Guest Author: Charles Green
Consider these statements: Haste makes waste .... or .... He who hesitates is lost.
Which is right?
Action without vision is a nightmare ... or ... Vision without action is a daydream.
Which is right?
In the same vein, consider "trust takes time," and "trust your gut." Which is right?
In all the above cases, it depends. Each of the apparently contradictory aphorism pairs makes perfect sense in a particular situation. The trick, of course, is to know which situation faces us. In the case of trust, 75% of the time, you can establish trust in no time at all, and you can do it in the sales process.
In Part I of this article, I covered the first four of nine ways you can rapidly create trust without compromising the validity or deservedness of that trust. Those ways include:
- Give up spin control: Speak the truth -- simply, plainly, without embellishment.
- Admit your limits: If you don't know something, say so.
- Offer other approaches: If the only recommendation you ever have for a client is "me/us," then no client can ever trust your recommendation.
- Take an emotional risk: If you're feeling something, say it.
Here now are the remaining five:
5. Address the other two agendas
State your own agenda for a meeting. But realize that's only one agenda. There is also the client's agenda. Ask for it. Finally, there is a third agenda - the agenda for the relationship itself.
Not every meeting needs a specific relationship agenda item, but the question ought to at least be raised-"do we have a chance in this meeting to improve our relationship?" Raising the other two agendas lowers your self-orientation, i.e., your tendency to focus more on yourself than others.
6. Give up control in the meeting
Of course you want the sale. Of course you can't give away work for free. And of course you should define objectives and agendas for each meeting.
But once in the meeting - let it go. Give up control. Simply help advance the best long-term interest of the client and the relationship. That demonstrates your willingness to collaborate, and your lowered sense of self-orientation.
7. Deliver on more promises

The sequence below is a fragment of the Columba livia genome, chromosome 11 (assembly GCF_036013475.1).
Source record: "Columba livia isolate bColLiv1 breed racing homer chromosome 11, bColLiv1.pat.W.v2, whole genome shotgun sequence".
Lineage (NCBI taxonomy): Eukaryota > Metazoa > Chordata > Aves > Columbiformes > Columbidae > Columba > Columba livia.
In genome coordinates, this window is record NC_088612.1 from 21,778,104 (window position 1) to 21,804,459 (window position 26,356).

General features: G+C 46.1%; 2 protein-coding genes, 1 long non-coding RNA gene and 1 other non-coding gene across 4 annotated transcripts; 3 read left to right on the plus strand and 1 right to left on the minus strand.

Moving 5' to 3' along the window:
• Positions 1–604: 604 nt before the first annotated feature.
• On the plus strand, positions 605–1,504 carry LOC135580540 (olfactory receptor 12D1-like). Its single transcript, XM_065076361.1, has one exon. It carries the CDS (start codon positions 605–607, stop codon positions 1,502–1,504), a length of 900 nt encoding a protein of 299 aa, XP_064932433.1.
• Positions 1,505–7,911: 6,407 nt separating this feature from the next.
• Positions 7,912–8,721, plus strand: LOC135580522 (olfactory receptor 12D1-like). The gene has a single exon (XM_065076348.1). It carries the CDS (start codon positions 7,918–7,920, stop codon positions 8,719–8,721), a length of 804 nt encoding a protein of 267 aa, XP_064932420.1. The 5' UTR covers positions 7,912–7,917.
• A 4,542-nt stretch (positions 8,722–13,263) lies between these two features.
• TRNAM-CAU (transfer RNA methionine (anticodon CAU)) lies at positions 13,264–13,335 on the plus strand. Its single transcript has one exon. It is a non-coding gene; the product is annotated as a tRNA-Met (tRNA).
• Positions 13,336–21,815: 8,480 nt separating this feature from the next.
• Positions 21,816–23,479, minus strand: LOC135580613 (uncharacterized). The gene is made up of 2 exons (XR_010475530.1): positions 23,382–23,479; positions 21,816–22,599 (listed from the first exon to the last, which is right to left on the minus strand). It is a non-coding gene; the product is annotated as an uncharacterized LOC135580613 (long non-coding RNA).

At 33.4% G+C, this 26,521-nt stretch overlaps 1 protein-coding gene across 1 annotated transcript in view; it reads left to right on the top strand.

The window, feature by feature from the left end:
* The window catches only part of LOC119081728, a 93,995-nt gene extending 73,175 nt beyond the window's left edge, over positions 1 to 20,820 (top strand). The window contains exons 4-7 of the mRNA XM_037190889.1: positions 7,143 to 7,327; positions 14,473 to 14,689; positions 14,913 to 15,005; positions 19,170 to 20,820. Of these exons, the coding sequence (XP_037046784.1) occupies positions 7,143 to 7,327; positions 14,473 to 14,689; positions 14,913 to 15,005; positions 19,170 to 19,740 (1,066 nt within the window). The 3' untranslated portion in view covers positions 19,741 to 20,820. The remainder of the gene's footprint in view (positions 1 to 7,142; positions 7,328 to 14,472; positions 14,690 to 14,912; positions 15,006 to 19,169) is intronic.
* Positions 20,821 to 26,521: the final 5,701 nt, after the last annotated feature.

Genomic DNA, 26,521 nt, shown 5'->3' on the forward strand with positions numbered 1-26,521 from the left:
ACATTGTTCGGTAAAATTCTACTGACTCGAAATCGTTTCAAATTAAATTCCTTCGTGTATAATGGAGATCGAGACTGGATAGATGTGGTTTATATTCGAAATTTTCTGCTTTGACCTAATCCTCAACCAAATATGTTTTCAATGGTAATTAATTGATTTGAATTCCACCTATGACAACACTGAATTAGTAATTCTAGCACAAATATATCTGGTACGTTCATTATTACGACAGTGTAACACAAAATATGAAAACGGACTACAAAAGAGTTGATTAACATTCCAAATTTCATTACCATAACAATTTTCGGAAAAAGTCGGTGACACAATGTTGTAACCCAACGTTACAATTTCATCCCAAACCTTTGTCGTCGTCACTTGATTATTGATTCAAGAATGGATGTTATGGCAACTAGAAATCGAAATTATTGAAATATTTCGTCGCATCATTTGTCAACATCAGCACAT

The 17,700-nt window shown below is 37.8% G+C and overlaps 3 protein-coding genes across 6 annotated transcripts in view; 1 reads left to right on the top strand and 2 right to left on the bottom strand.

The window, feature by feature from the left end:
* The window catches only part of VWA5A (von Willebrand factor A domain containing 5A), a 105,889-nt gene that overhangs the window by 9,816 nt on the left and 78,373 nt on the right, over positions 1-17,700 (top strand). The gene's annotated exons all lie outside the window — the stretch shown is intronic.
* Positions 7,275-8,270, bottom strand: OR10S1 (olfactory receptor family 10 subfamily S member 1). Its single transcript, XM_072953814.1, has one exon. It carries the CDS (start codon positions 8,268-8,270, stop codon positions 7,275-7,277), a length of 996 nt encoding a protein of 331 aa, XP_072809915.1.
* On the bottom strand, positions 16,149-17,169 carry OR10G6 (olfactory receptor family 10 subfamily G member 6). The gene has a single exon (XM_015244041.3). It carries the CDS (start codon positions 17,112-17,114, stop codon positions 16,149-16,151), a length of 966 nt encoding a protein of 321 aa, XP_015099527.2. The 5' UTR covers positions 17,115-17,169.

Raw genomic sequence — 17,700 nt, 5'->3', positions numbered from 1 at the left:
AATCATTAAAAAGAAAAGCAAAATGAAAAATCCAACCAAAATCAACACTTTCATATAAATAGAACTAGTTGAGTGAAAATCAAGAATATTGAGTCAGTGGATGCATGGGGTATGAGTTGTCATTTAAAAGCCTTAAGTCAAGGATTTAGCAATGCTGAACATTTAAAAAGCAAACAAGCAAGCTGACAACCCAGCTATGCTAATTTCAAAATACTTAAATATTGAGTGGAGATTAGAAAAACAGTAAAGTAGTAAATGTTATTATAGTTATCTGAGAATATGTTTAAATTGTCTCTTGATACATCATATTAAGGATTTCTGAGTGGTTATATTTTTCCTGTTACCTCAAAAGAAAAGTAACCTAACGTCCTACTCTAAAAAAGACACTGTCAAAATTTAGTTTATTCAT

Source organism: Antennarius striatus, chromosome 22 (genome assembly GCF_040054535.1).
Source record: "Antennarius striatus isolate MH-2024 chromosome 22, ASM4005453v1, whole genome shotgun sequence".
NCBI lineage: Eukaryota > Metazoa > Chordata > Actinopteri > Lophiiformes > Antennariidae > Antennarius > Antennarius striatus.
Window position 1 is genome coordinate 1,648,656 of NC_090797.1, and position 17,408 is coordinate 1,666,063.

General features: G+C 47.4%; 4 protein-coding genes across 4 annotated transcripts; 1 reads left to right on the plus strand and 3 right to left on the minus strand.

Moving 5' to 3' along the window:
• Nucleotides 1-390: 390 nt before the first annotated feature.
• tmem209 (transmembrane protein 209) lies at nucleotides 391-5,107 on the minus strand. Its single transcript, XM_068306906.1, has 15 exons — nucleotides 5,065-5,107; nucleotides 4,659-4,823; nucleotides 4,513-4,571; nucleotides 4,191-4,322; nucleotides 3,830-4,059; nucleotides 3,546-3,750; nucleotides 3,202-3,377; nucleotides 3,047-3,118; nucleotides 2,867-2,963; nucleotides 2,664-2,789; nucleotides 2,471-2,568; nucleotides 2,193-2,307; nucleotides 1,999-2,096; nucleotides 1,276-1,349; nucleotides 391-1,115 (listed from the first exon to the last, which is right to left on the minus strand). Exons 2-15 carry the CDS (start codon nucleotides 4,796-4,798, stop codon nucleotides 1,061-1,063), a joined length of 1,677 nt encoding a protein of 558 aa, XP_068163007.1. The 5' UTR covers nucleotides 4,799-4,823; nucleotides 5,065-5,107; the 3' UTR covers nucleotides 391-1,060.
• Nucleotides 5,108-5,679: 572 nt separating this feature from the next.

This one has to do with reliability. Reliability is the one factor that by definition takes time, but there are ways to shorten it. Make more promises; then keep them. Say you'll end the meeting at 11:00 - then end at 10:59. Say you'll deliver the package by tomorrow, then have it there at 9:00 a.m. Promise short-term follow-ups, and then deliver.
(And don't make a habit of over-delivering. That just undercuts your credibility. The occasional over-delivery helps since reliability is enhanced by a history of dependability, not by surprises.)
8. Always context transactions within relationships
Don't approach sales, or negotiations, or even meetings, as if they were stand-alone events. Link them to future sales, other negotiations, future meetings. Doing so demonstrates collaboration and a commitment to client focus-all of which helps raise credibility and lower self-orientation.
9. Trust your gut
Much research on the establishment of personal trust suggests it happens very rapidly - often instantaneously. Sometimes this can be dangerous for the one doing the trusting-that's why con artists make a living.
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(This article was originally published in RainToday.com)
Charles H. Green is an author, speaker and executive educator. The author of Trust-based Selling and co-author of The Trusted Advisor, Charles focuses on the role of trusted relationships in selling to and managing relationships with complex organizations. He is the founder and CEO of Trusted Advisor Associates.